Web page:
Most commonly, these operators will not pay tax on their operations.
This may not be a direct concern for the customer, but it is definitely an ethical factor.
It means that they will not pay social security for their employees, leaving them without health coverage or pension contributions.
It also counts as unfair competition against those tour agencies that do comply with the law.
Furthermore, guides are not paid a salary, but paid on commission for upselling to customers while on the tour.
But if you are not overly interested in that aspect, consider that unlicensed operators are more prone to bad practices in the field.
These can include poor safety standards – especially concerning considering some of the high-risk activities these operators undertake.
They can commit to unrealistic timeframes for their tours, hurrying customers through treks or activities in order to finish as soon as possible.
Equipment and transportation might be of substandard quality.
There are countless ways in which poor practices can manifest themselves that directly affect and jeopardise the customer.
And some operators will literally operate fraudulent scam operations in which the unwitting sucker is left high and dry without the service they paid for, nor the money they paid for it.
The most common outcome of a scam operator is that they take the money upfront, fulfil a part of their obligations, but then disappear half way through the tour, leaving the victims only half way to Machu Picchu and very much paddle-less and up a creak.
Just one example of scams in Machu Picchu.
These shysters operate in the streets and also online.
Internet punters are easy game for the unscrupulous.
This is because online buyers often have no idea what a fair tour price is, and they are also anxious to book for fear of missing out and ruining their trip.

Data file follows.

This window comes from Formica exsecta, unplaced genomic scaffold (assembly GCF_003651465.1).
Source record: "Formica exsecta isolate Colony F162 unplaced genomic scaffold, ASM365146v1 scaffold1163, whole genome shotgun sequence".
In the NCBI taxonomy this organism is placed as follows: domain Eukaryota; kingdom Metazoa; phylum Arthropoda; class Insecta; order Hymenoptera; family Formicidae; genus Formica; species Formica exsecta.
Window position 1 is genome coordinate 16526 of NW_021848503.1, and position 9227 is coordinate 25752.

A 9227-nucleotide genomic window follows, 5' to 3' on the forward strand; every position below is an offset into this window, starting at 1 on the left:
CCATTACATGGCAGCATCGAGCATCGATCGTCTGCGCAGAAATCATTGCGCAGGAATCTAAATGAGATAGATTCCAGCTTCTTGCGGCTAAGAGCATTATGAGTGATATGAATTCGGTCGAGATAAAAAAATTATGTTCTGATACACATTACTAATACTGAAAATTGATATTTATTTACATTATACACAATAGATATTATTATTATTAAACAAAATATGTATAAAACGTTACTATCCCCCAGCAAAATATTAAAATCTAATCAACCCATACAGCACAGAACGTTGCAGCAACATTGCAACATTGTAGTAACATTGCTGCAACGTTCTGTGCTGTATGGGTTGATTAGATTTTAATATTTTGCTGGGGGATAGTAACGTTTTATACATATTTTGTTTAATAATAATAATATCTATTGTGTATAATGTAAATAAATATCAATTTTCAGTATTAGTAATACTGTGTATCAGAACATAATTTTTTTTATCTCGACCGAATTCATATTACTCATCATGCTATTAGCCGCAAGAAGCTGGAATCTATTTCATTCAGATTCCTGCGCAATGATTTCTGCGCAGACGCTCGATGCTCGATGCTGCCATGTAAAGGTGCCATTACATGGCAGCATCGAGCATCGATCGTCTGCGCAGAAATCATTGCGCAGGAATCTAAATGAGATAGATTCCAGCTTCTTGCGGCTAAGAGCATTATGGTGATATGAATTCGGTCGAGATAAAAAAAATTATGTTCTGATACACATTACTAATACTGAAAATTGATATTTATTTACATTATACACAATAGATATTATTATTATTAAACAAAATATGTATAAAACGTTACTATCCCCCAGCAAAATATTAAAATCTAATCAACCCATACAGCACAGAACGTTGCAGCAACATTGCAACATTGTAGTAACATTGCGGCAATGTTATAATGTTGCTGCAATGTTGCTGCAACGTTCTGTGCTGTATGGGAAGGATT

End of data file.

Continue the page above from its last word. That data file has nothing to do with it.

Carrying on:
In and around the vicinity of Plaza de Armas in Cusco, there is an army of street hawkers selling one thing or another.
They seek to bamboozle new arrivals with dazzling offers, undercutting established firms and appealing to their shallow pockets.
The deal sounds really good – too good to be true, if you really think about it – and the unstreetwise will therefore hand over the cash and get scammed.
And then, by sheer coincidence, the original street hawker cannot be found.
With no office, website or point of contact in which to make their irate case.
That’s how it works.
Other operators might run an old-fashioned credit card scam.
Before handing the plastic over, ensure that you are dealing with a reputable company that uses a secure line to receive its payments.
Otherwise you might find your card billed multiple times for that one train ticket as the firm pull off more scams in Machu Picchu.
The Rafting Disaster
On December 18, 2012, the tour operator Aqua Explore took three customers out onto the river Vilcanota.
They were to raft from Santa Teresa to Quillabamba.
The two guides were just 18 and 19 years old, as well as unlicensed and unqualified.
Aqua Explore was also an unlicensed tour agency, a fact that was unknown to the tourists.
Half way down the river, traversing some of the ugliest rapids, the boat capsized, tossing all five occupants into raging waters.
While the two guides and one of the customers managed to swim to the river bank, the two other customers did not, and died of drowning.